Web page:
Anti-PSMA antibody radiolabeled with 177Lu improves MFS in high-risk nmCRPC

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Published: 18 Feb 2023
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Prof Scott Tagawa - Weill Cornell Medicine, New York City, USA

Prof Scott Tagawa speaks to ecancer at ASCO GU 2023 about his talk on the randomised, double-blinded phase II study of ketoconazole, hydrocortisone, and anti-PSMA antibody J591 labeled with 177Lu or 111In in patients with high-risk non-metastatic castration-resistant prostate cancer.

He explains some of the endpoints for the study included median metastasis free survival, prostate-specific antigen response, overall survival, and toxicity.

Prof Tagawa outlines that the results showed anti-PSMA mAb J591 with ketoconazole/ hydrocortisone when radiolabelled with 177Lu lead to improved 18-month metastasis-free survival versus 111In. He concludes that this supports the development of anti-PSMA radioimmunotherapy for low volume advanced prostate cancer.

We performed a study of PSMA-targeted radioimmunotherapy in patients with high-risk, non-metastatic castration-resistant prostate cancer. By way of background, we know that following local primary therapy, for instance surgery, we know that a quarter to a third will have a biochemical relapse, meaning PSA goes up, we don’t see anything on the scans, and some of them we can cure with salvage radiation, i.e. we radiate the pelvis and the prostate bed, and some of them are cured. But many are not and that’s likely because of deposits of cancer outside of the pelvis that we can’t see. That we just know is a common phenomenon. But we also now know that these types of cancer probably express PSMA, and we know that we can target them with antibodies as well as small molecules. So, our hypothesis was that we will be able to decrease the chance, or at least delay the time until, metastatic disease, if we’re able to deliver radiation to all the sites, rather than just guessing and irradiating the pelvis.

The study enrolled patients with what we called high-risk non-metastatic prostate cancer. That was defined by having a rising PSA, either at a quick rate with a doubling time of less than eight months, and/or an absolute PSA of greater than 20, a serum testosterone less than 50, as well as no evidence of metastasis on conventional imaging, as defined by a CT and/or MRI, as well as a bone scan with no evidence of metastatic disease. 

These patients received a backbone of secondary hormonal manipulation with ketoconazole and hydrocortisone. That was designed to work on its own, as it’s a secondary hormonal therapy, but also increase PSMA expression, and lead to radiosensitization, and then they received an infusion of the antibody J591 which was radiolabelled either with indium-111 as the control arm, or lutetium-177 as a beta-emitter that is able to kill cells. They randomised it at 2:1 ratio, in favour of lutetium. Ketoconazole could be continued, and they were followed with regular imaging every six months, until PSA progression, and then every three months until the endpoint of overt metastasis on standard imaging. The primary endpoint of the study was 18 month metastasis-free survival, and the study was powered with a sample size of 55.

The primary endpoint was 18 month metastasis-free survival. In the intent to treat analysis there were fewer patients that had metastasis or died by 18 months, so at that 18 month mark, half the patients were alive without metastasis, having received lutetium J591, whereas only 24% were alive without metastasis, having received indium-111.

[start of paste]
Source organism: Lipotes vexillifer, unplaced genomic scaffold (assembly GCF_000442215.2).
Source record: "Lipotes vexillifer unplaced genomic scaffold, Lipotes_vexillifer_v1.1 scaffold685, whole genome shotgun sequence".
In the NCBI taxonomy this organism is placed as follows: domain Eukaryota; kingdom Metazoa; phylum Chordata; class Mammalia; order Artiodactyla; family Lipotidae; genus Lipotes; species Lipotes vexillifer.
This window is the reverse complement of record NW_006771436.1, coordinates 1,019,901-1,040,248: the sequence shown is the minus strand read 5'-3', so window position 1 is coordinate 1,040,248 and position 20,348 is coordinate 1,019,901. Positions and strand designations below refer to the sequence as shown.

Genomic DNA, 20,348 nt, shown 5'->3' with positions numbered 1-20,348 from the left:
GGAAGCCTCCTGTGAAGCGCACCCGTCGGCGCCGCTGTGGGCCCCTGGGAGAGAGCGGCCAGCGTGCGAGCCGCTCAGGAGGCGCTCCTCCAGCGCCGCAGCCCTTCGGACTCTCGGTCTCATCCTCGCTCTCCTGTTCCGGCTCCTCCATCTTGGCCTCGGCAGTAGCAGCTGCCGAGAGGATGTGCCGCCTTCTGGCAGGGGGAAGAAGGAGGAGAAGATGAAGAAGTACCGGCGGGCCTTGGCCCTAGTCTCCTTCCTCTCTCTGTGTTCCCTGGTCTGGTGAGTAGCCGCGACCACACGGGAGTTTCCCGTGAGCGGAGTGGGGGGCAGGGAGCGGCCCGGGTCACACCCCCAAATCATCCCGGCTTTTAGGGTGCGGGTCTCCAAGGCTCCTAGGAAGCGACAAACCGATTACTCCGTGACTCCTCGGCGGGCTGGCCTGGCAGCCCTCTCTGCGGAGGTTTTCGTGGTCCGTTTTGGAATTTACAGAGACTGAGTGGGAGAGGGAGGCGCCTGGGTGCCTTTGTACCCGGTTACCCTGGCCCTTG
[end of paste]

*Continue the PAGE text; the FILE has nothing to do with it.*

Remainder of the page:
During the conduct of the study two major shifts have occurred. Number one is we now have PSMA-PET imaging, so what we used to call non-metastatic or M0 CRPC, we now know most of the time we can actually see metastatic disease. It could be within the pelvis or outside the pelvis, but often outside the pelvis, that’s number one, so we wouldn’t call these non-metastatic. Number two, there are three androgen receptor signalling inhibitors that have been approved in this situation for more or less the same thing in terms of delaying time to metastasis as well as, as we now know, delaying time to death in terms of improving overall survival. So that has changed things, where we didn’t have any standard options and now we do.

That being said, this was really designed as a proof of concept study and I think that remains valid, so using one of these androgen receptor signalling inhibitors instead of the ketoconazole background, but still being able to target these small volume sites of disease that are PSMA-positive with a PSMA targeting agent – could be an antibody, could be a small molecule – with a radionuclide that’s able to treat. The smaller the disease burden, i.e. the more micrometastatic disease, I think it’s better for an alpha-emitter, and I think that the smaller volume is also probably better for an antibody versus a small molecule, but it just depends on the situation – is it PET positive, is it PET negative – but I think that the proof of concept was proven, and now I would like to be able to move this forward into an earlier disease setting and hopefully not just delay metastasis but maybe even cure some men.

This is a randomised phase II, not designed as a randomised phase III, but in concept we know that when we can see things, and we didn’t have PSMA-PET, but we can treat them, so in the true metastatic CRPC setting we now know we have a drug, lutetium-PSMA-617, it’s available in many places, a growing number of places, and it delays progression as well as delays death, so improves survival. So we know that is there. We are doing a number of different studies to move that earlier in the disease setting and this kind of a concept, doing it in combination with hormonal therapy, I think makes sense.